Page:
SchoolArts Magazine

Summer 2019

SchoolArts is a national art education magazine committed to promoting excellence, advocacy, and professional support for educators in the visual arts since 1901.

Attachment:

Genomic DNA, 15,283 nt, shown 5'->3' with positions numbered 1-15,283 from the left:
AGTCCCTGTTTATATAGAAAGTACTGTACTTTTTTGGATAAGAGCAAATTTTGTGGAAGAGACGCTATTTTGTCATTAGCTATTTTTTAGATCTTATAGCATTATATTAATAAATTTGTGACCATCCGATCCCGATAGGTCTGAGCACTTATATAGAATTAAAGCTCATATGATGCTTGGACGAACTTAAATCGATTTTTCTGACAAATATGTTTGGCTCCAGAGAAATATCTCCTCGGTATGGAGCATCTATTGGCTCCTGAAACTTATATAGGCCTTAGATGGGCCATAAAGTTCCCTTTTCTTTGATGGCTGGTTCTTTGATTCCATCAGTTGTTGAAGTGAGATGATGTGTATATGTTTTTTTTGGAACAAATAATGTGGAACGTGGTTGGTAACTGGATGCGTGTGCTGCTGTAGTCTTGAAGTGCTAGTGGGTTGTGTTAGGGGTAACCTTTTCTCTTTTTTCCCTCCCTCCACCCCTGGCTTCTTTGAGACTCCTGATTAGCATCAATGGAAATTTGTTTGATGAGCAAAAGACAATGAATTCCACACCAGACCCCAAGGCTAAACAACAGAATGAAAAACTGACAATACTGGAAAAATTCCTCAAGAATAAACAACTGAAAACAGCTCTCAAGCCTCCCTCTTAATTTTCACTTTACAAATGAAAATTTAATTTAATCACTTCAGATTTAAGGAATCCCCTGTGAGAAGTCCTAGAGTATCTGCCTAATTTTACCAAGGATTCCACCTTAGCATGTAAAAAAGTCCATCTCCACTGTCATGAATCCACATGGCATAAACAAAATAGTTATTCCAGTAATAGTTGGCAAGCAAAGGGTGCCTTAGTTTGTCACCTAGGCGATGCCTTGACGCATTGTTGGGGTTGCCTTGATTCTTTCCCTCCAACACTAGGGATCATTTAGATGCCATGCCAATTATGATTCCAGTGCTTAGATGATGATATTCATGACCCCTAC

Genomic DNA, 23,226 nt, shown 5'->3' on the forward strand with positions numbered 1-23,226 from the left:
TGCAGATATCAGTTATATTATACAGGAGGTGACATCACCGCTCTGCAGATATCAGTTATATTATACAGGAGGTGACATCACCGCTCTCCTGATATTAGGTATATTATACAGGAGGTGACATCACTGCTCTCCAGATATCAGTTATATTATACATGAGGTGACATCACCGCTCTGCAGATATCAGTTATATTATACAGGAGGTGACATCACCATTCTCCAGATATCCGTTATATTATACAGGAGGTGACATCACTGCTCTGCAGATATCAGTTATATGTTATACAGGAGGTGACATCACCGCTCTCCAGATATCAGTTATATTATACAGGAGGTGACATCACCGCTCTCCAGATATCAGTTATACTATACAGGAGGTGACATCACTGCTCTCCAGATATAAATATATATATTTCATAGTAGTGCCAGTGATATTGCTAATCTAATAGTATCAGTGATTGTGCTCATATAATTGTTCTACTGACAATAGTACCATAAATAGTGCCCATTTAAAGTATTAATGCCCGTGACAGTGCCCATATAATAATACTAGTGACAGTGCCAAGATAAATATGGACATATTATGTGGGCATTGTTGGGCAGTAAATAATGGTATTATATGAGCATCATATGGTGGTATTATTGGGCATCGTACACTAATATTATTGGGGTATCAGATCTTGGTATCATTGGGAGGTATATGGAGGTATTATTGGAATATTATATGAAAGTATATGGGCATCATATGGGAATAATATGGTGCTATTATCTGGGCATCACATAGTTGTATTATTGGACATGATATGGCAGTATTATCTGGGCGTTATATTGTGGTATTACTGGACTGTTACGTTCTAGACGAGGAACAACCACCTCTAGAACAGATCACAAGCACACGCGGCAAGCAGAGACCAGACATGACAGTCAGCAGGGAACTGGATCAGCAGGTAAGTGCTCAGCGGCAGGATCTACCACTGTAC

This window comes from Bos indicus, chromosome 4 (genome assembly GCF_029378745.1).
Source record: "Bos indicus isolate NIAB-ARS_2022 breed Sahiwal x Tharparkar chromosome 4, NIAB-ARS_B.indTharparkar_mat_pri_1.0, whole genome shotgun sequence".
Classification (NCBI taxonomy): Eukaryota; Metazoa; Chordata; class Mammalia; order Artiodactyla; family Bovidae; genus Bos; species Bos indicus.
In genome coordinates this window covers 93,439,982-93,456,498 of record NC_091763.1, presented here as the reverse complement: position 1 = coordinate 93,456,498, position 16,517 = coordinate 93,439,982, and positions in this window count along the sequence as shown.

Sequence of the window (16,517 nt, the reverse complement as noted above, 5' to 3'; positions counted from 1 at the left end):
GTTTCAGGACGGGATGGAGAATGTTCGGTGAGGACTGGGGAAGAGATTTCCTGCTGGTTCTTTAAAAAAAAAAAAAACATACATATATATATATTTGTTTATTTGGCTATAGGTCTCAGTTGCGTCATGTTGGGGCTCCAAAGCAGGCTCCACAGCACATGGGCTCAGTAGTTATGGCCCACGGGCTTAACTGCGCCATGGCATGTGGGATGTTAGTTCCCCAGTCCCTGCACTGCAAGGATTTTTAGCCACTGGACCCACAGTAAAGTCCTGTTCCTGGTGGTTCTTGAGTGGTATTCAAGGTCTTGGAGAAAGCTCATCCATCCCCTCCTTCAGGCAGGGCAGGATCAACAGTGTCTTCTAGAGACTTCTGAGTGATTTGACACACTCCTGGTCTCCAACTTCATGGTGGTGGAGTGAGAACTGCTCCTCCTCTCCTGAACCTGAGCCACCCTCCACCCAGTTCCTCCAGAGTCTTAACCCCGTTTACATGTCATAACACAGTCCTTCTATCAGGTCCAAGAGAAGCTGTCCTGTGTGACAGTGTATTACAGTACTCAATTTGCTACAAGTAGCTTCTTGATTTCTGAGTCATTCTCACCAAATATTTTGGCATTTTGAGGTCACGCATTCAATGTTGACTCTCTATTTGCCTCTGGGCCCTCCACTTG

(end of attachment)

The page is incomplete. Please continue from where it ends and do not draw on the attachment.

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26 SUMMER 2019 SchoolArts L O O K I N G & L E A R N I N G ARTIST Q&A What are some of the biggest influences on your work, including other artists, events, or things outside of the arts? Charles Clough: A wise college teacher offered invalu- able advice to me as a young artist. He demonstrated the f our steps to the formulation of life as an artist: attend- ing art exhibitions, exchanging studio visits, studying all i maginably related literature, and discerning your path as an artist. This road map was so meaningful for me that I came to refer to it as "the four keys to the kingdom of artist-hood." Following this advice widened my contact with artists, collectors, critics, and museum curators, all of whom influenced my participation in the world of art. What is a typical workday like for you? CC: My work as an artist flows into all the hours and days of my life interrupted only by family commitments and practical necessities. That is to say that I am driven and energized by the compelling nature of art. A typical day includes substantial time for reading and writing, making books, developing ideas for talks, hosting studio visitors, managing my archive, and offering my current collabora- tive public painting project I call Clufffalo: Seasons. Do you have specific strategies, rituals, or routines that help you work and/or generate ideas? CC: Looking at art constantly, in print or in exhibitions, underlies all of what I do and is central to every day of my life. Making art fills my available hours. I fantasize about what would be the circumstances for optimal productivity: a huge space, abundant materials, and a staff for support and management. What is the role of your support community? Assistants, art dealers, collectors, art critics/journalists? How do you develop this network of support? CC: Just as the artist is bound to the culture, there is also an essential connection to the people who make the art world go around. These players provide stimulation, critique, opportunity, support, and friendship. I was involved in the founding of an alternative art space in Buffalo, New York, known as Hallwalls. We modeled our experiment on similar ventures in New York City, Chicago, Seattle, and Los Angeles. Hallwalls survives today. In its forty-five year history, the art space has presented more than 6,000 events including some 8,000 artists. We called our program model "export/ import." We invited many emerging artists to exhibit and present from the art centers of the world importing ideas and creative artists to us. As we established relationships with these talented people, we found a ready network to welcome us into the art world as we "exported" ourselves into places like New York City. Why is collaboration essential to your artwork? CC: I am interested in offering a radical welcome that draws others into the creative process and challenges notions of authorship. In my current collaborative project, Clufffalo: Seasons, one painting is collaboratively pro- duced each season. Since the autumn of 2015, more than 450 people from around the world, ages one to ninety-two, have donned a smock and applied paint—usually with visible delight. Layer upon layer of color dries, and at the conclusion of each season, I grind and gouge through those layers to achieve the final appearance. I document the entire process by video and I photograph the participants. A book is made for each painting that includes portraits of the participants and a photo of each successive stage of the painting itself. The co-creators become themselves a part of art history with the work of their hands embedded in the painting and the record of their participation docu- mented in the corresponding book. DISCUSSION To begin, ask students what it means to collaborate. Ask them to share some of their experiences working as a team, both positive and negative. Then ask them if they have collaborated on an artwork. If so, what was it like? Was it harder or easier than collaborating on a sports team or multi - player videogame? Next, show them Charles Clough's Octo- ber 2017 Clufffalo painting (see centerspread, pp. 24–25). A sk, "How many people do you think may have worked on this painting?" After some discussion, read Clough's descrip- tion of the Clufffalo project paintings (see above). STUDIO EXPERIENCES • Move your art studio's tables and chairs to the sides of the room and unroll a large canvas. As a class, work together to create a background color. Return the following class and add more layers of color , marks, patterns, and shapes. Continue adding layers until the painting is completed. (Your teacher will help you make this decision.) • Work with a partner on a single piece of paper and col- ored media such as chalk pastels, oil pastels, or wide markers. Take turns making marks. Respond to your partner's marks quickly and instinctively. Continue for at least five minutes or until the paper is filled. • As a class, decide on a collaborative art-making project that might involve your entire school community, such as a large painting, outdoor mural, mosaic, video, or "flash mob" per formance. Choose roles and tasks for each person in your class. Create fliers, posters, and social media posts to let your classmates and teachers know about the proj - ect. Document your planning process and the ar t-making project through paper or video journals. Written by Karl Cole, Art Historian and Curator of Images at Davis Publications and Robb Sandagata, Digital Curriculum Director and Editor at Davis Publications. RESOURCE Official Website: Video Portrait:

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